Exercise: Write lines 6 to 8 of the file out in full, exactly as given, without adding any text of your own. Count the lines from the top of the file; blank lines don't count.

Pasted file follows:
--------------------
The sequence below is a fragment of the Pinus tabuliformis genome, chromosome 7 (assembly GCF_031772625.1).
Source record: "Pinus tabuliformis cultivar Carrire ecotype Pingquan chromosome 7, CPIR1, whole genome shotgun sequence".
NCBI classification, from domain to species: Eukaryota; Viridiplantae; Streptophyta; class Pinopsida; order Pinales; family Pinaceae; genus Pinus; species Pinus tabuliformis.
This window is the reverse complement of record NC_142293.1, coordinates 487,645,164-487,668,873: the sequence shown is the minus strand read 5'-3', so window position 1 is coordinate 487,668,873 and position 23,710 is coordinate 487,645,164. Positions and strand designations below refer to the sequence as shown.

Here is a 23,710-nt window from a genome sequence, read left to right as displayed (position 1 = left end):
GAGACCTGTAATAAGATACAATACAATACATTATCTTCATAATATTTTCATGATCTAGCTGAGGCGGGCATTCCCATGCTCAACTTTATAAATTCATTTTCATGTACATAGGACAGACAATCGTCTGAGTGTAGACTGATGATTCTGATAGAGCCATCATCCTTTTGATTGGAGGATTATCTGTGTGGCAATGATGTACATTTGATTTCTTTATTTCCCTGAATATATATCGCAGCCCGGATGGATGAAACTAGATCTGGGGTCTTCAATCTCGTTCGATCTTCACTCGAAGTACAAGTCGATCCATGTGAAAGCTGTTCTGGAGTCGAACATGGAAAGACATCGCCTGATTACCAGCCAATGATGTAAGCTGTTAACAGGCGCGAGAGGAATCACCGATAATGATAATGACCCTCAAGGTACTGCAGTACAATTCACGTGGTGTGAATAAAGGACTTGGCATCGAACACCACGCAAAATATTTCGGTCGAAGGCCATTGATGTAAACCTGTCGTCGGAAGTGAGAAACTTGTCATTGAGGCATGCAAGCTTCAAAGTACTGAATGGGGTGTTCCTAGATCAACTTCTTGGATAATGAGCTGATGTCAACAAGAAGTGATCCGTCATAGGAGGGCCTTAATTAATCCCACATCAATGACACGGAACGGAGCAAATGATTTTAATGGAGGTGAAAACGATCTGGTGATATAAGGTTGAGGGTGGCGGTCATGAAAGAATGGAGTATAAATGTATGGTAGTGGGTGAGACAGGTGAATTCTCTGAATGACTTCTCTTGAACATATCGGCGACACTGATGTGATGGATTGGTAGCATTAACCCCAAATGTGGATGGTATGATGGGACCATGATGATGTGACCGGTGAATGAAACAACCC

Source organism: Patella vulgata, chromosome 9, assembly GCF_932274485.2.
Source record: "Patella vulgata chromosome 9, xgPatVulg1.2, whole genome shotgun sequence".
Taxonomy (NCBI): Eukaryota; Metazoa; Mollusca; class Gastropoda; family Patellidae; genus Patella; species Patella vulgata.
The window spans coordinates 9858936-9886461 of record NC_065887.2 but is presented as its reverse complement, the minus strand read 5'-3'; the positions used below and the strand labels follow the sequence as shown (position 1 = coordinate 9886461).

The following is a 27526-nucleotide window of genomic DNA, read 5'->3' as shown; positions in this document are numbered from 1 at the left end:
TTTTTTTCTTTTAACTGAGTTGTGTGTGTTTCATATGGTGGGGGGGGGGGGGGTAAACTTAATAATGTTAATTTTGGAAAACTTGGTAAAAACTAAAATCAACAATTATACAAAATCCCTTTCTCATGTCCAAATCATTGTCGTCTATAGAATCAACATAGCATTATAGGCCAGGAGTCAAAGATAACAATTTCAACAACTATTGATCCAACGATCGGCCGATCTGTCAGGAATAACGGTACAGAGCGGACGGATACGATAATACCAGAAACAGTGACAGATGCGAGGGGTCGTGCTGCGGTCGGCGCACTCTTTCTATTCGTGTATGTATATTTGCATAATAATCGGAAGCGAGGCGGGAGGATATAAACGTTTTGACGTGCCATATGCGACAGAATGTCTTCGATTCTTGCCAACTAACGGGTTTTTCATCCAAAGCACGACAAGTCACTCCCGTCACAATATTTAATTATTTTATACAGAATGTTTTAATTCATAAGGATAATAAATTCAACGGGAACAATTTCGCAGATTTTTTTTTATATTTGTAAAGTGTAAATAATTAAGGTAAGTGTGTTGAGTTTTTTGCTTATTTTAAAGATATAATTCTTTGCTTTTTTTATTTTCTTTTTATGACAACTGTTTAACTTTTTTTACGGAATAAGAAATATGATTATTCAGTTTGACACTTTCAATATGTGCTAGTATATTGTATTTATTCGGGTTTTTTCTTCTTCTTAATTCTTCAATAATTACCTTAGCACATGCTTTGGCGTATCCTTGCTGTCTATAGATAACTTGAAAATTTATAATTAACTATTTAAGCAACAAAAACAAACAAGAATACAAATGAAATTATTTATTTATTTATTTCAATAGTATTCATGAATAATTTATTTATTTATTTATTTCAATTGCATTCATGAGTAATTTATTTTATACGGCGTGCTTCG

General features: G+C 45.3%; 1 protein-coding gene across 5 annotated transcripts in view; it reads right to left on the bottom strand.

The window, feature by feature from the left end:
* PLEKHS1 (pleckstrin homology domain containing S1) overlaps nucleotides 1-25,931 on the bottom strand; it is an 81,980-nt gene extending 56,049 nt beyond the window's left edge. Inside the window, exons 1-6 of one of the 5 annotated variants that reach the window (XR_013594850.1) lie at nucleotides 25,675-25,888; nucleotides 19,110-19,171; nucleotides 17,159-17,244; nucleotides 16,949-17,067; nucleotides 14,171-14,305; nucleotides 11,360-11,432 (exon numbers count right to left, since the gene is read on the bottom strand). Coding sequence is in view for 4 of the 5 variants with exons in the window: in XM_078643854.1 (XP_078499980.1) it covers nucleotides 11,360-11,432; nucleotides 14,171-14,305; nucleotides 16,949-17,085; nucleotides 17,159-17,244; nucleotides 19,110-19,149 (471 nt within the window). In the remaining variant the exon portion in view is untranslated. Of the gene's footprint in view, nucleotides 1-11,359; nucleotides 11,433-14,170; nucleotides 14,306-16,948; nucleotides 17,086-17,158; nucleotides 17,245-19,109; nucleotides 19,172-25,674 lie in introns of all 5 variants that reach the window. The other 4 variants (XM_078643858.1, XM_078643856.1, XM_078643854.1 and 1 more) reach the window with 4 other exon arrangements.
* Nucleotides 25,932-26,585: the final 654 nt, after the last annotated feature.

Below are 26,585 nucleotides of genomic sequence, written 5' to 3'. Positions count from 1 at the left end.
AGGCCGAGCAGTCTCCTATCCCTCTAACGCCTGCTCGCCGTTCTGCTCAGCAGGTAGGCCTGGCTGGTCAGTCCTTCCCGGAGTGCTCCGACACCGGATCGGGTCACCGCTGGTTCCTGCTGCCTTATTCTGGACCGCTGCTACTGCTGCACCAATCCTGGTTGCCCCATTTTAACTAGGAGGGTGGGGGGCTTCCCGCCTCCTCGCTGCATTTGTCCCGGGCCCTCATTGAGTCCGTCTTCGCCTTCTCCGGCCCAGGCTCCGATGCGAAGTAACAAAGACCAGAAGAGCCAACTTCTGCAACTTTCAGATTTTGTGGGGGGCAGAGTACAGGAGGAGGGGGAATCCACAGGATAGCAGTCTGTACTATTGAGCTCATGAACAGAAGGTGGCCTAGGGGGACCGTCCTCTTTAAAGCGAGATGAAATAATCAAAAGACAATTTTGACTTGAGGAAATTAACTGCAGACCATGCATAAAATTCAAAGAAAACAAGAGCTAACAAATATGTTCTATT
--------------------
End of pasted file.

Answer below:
GAGACCTGTAATAAGATACAATACAATACATTATCTTCATAATATTTTCATGATCTAGCTGAGGCGGGCATTCCCATGCTCAACTTTATAAATTCATTTTCATGTACATAGGACAGACAATCGTCTGAGTGTAGACTGATGATTCTGATAGAGCCATCATCCTTTTGATTGGAGGATTATCTGTGTGGCAATGATGTACATTTGATTTCTTTATTTCCCTGAATATATATCGCAGCCCGGATGGATGAAACTAGATCTGGGGTCTTCAATCTCGTTCGATCTTCACTCGAAGTACAAGTCGATCCATGTGAAAGCTGTTCTGGAGTCGAACATGGAAAGACATCGCCTGATTACCAGCCAATGATGTAAGCTGTTAACAGGCGCGAGAGGAATCACCGATAATGATAATGACCCTCAAGGTACTGCAGTACAATTCACGTGGTGTGAATAAAGGACTTGGCATCGAACACCACGCAAAATATTTCGGTCGAAGGCCATTGATGTAAACCTGTCGTCGGAAGTGAGAAACTTGTCATTGAGGCATGCAAGCTTCAAAGTACTGAATGGGGTGTTCCTAGATCAACTTCTTGGATAATGAGCTGATGTCAACAAGAAGTGATCCGTCATAGGAGGGCCTTAATTAATCCCACATCAATGACACGGAACGGAGCAAATGATTTTAATGGAGGTGAAAACGATCTGGTGATATAAGGTTGAGGGTGGCGGTCATGAAAGAATGGAGTATAAATGTATGGTAGTGGGTGAGACAGGTGAATTCTCTGAATGACTTCTCTTGAACATATCGGCGACACTGATGTGATGGATTGGTAGCATTAACCCCAAATGTGGATGGTATGATGGGACCATGATGATGTGACCGGTGAATGAAACAACCC

Source organism: Patella vulgata, chromosome 9, assembly GCF_932274485.2.
Source record: "Patella vulgata chromosome 9, xgPatVulg1.2, whole genome shotgun sequence".